Labour is in thrall to the trans Taliban

The abuse of Rosie Duffield has been met with awkward silence.

Jo Bartosch

Jo Bartosch

Topics Feminism Identity Politics Politics UK

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This week, Labour MP Rosie Duffield drew online stones from the trans Taliban when she dared to ‘like’ a tweet. The MP for Canterbury signalled her support for a post by Twitter user Kurtis Tripp, a gay man who suffered an attempt at conversion therapy as a teenager.

Tripp’s tweet criticised the growing use of the word ‘queer’ in LGBT circles: ‘And look at who is reclaiming it? Mostly heterosexuals cosplaying as the opposite sex and as “gay”. Stop co-opting our language. Stop colonising gay culture.’ Tripp is the wrong sort of gay, it seems. A gay who dares to object to trans orthodoxy. And Duffield, by association, is now marked as unclean.

Anyone who has dipped their toe into the piranha-filled waters of social media will understand that simply farting in the vicinity of transgender activists is enough to have you branded a transphobe and condemned to death. In response to the unguarded ‘like’, LGBT+ Labour called for Duffield to have the whip removed and to be suspended from the Parliamentary Labour Party. LGBT+ Labour chair Alex Beverley said:

‘We have been concerned with the transphobic interactions on Rosie Duffield’s social-media profiles for over a year. During that time, we have tried to constructively engage with her and have repeatedly called on the leadership to take clear and decisive action.’

There have been calls for Duffield to ‘re-educate’ herself in line with the party’s stance on trans matters before. In August last year, Duffield was mobbed online after she liked a tweet by Piers Morgan in which he took issue with a CNN post that referred to ‘individuals with a cervix’. After she was criticised for liking the tweet, Duffield reacted by saying: ‘I’m a “transphobe” for knowing that only women have a cervix…?!’

Last night, JK Rowling tweeted in support of Duffield. The hashtag #IStandWithRosieDuffield has been trending on Twitter. Fellow MPs have also been quick to lend their support, including Conservatives Danny Kruger and Jackie Doyle-Price, and the SNP’s Joanna Cherry. Notably, it seems most Labour MPs are withholding their solidarity. And where on Earth is Labour’s lantern-jawed inaction man Sir Keir Starmer?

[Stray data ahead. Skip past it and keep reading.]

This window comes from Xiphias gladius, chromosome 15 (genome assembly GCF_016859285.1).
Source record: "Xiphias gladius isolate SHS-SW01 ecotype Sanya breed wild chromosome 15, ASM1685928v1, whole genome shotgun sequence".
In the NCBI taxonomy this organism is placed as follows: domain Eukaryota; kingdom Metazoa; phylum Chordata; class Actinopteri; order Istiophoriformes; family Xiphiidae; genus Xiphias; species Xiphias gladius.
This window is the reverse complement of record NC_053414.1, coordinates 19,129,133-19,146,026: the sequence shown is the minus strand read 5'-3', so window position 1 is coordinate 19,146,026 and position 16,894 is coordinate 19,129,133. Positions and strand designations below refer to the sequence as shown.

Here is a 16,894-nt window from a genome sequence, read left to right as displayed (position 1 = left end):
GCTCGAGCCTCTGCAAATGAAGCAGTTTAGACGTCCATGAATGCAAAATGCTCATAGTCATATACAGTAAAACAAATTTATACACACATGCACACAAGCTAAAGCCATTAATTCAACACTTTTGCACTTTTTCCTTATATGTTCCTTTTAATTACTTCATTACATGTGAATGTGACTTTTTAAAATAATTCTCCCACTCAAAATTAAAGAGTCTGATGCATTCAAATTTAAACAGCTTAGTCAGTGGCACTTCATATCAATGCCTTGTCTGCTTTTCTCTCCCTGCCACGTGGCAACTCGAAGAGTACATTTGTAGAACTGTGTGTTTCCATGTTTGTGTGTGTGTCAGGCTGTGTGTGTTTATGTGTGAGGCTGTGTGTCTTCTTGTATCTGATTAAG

When George Galloway supporters aggressively confronted Kim Leadbetter during her campaign in Batley and Spen, Starmer called it ‘disgraceful’. When England’s football players were harassed online, Starmer called for action. And yet he has done nothing about the sustained campaign by trans activists against one of his own MPs.

Earlier this year, in an interview for Lesbian and Gay News, Duffield told me that those who send her abuse ‘are almost always men who don’t even seem to come from the trans community’. ‘It’s astonishing, the same level of outrage is never expressed about arms deals or genocide! And other campaigns I’m involved with, like my support of refugees, don’t attract the same level of vitriol.’ ‘Some men seem really threatened by women speaking up for our rights’, she added.

Last year, Starmer said that ‘strong and different views’ within his party were ‘not a reason to do nothing’ about the disagreements over sex-based rights and gender identity. He promised that, unlike the Conservatives, who would duck the issue, the Labour Party would ‘have that discussion’. And yet, when one of his own MPs, a woman who has spoken in the House of Commons about her experience of domestic abuse, is monstered online for expressing an opinion, Starmer has stayed silent.

Sir Keir is embarrassingly out-of-touch. Were he not in thrall to a tiny minority of gender-studies graduates, he might have defended Duffield, and demonstrated some leadership and humanity. More broadly, the Labour leadership cannot stay silent on the culture wars. If Labour took a stand against identity politics, it might actually become electable again. Instead, Sir Keir has buried his head in the sand.

Jo Bartosch is a journalist campaigning for the rights of women and girls.

Picture by: Getty.

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Topics Feminism Identity Politics Politics UK


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